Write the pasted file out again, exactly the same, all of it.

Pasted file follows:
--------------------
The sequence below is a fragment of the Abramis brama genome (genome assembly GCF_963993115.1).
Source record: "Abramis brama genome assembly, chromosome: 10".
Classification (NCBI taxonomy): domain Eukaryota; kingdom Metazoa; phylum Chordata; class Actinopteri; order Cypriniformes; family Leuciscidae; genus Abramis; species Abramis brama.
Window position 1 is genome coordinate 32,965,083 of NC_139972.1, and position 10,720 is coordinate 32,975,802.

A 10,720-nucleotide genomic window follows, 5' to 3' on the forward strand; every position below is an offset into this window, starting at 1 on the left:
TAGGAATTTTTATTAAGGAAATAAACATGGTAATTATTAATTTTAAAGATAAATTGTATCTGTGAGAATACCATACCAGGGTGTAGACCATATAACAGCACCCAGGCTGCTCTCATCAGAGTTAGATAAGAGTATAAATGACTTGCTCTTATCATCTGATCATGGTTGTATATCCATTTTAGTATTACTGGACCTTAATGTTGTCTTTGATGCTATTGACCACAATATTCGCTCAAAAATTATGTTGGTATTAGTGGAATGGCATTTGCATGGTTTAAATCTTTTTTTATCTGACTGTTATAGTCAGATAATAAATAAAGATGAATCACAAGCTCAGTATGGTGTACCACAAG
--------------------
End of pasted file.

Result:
The sequence below is a fragment of the Abramis brama genome (genome assembly GCF_963993115.1).
Source record: "Abramis brama genome assembly, chromosome: 10".
Classification (NCBI taxonomy): domain Eukaryota; kingdom Metazoa; phylum Chordata; class Actinopteri; order Cypriniformes; family Leuciscidae; genus Abramis; species Abramis brama.
Window position 1 is genome coordinate 32,965,083 of NC_139972.1, and position 10,720 is coordinate 32,975,802.

A 10,720-nucleotide genomic window follows, 5' to 3' on the forward strand; every position below is an offset into this window, starting at 1 on the left:
TAGGAATTTTTATTAAGGAAATAAACATGGTAATTATTAATTTTAAAGATAAATTGTATCTGTGAGAATACCATACCAGGGTGTAGACCATATAACAGCACCCAGGCTGCTCTCATCAGAGTTAGATAAGAGTATAAATGACTTGCTCTTATCATCTGATCATGGTTGTATATCCATTTTAGTATTACTGGACCTTAATGTTGTCTTTGATGCTATTGACCACAATATTCGCTCAAAAATTATGTTGGTATTAGTGGAATGGCATTTGCATGGTTTAAATCTTTTTTTATCTGACTGTTATAGTCAGATAATAAATAAAGATGAATCACAAGCTCAGTATGGTGTACCACAAG